Rational rhetoric: the role of science in popular discourse

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Parlor Press, Jul 22, 2008 - Language Arts & Disciplines - 455 pages
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RATIONAL RHETORIu THE ROLE OF SCIENCE IN POPULAR DISCOURSE places popular representations of science and scientific discourse under the terministic lenses of rhetorical theory, cultural studies, and language theory. DAVID J. TIETGE ranges broadly and insightfully across a wide range of scientific discourse and ideology as it is reconfigured for general consumption, in popular science writing (from Carl Sagan to Stephen Hawking and Stephen J. Gould), magazines (from Scientific American to Time and Social Text), news media (from CNN to The Discovery Channel), the public controversies over evolution, creationism, and intelligent design, and even pop psychology (Oprah, The Dr. Phil Show). The result is a tour de force reconceptualization of the enormous impact that our understanding (and misunderstanding) of science has on modern consciousness and, in turn, many of the most important issues confronting American society in an era of global warming, wars on science, and other inconvenient truths. ABOUT THE AUTHOR: DAVID TIETGE is Associate Professor of English at Monmouth University, where he teaches courses in rhetorical theory, the rhetoric of science, composition pedagogy, literature, and writing. He has published on scientific rhetoric in THE JOURNAL OF TECHNICAL WRITING AND COMMUNICATION and JAC. His earlier book, FLASH EFFECT: SCIENCE AND THE RHETORICAL ORIGINS OF COLD WAR AMERICA (2002, Ohio University Press), examines the role of science on the ideology of American society during the early Cold War era.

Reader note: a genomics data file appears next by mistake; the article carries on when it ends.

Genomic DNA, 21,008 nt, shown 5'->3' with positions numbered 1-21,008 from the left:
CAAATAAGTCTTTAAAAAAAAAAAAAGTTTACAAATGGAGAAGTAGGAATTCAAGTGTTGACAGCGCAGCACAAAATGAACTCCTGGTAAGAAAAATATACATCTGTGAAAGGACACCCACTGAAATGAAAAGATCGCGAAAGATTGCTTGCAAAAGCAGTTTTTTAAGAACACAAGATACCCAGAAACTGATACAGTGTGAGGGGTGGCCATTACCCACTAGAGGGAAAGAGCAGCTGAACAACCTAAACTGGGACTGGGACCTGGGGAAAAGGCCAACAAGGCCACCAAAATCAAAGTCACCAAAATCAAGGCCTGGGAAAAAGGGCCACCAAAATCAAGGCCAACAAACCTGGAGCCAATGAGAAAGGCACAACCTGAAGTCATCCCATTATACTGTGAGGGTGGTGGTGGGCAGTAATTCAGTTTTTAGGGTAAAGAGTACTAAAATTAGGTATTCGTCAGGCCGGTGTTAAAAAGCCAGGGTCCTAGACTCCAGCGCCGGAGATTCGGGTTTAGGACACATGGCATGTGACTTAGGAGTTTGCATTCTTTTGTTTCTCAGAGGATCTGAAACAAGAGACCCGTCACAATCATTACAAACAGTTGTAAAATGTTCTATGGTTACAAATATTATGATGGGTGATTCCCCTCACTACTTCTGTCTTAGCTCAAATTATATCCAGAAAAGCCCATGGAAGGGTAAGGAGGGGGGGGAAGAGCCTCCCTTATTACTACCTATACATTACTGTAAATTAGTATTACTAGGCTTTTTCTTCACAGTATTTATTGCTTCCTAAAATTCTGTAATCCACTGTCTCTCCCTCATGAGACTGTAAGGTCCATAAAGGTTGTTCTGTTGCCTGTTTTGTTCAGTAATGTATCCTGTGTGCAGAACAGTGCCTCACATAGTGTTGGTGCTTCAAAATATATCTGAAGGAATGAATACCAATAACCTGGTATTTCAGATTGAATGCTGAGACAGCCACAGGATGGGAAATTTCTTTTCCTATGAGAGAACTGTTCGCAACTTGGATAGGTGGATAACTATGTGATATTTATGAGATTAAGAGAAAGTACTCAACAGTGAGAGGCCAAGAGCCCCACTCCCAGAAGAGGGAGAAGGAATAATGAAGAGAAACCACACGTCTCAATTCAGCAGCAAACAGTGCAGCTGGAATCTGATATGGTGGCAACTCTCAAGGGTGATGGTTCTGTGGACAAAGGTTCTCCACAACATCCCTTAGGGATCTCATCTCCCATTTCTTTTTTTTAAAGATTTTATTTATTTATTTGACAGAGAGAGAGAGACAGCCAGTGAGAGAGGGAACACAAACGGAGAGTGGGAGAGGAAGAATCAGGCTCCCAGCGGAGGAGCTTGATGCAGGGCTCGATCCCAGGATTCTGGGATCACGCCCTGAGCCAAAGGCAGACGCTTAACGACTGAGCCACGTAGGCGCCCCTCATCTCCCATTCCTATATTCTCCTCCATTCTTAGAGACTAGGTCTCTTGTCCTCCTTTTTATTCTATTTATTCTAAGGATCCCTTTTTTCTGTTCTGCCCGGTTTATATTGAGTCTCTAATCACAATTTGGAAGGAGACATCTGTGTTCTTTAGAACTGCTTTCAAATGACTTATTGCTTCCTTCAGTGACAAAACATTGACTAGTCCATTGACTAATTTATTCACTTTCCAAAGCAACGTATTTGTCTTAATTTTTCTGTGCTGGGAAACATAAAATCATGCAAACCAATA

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Contents

A Case For Rhetorical Studies
3
A Culture of Science and Capitalism
20
The Creation of MediaReady Science
75
Copyright

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About the author (2008)

David Tietge is Associate Professor of English at Monmouth University, where he teaches courses in rhetorical theory, the rhetoric of science, composition pedagogy, literature, and writing.

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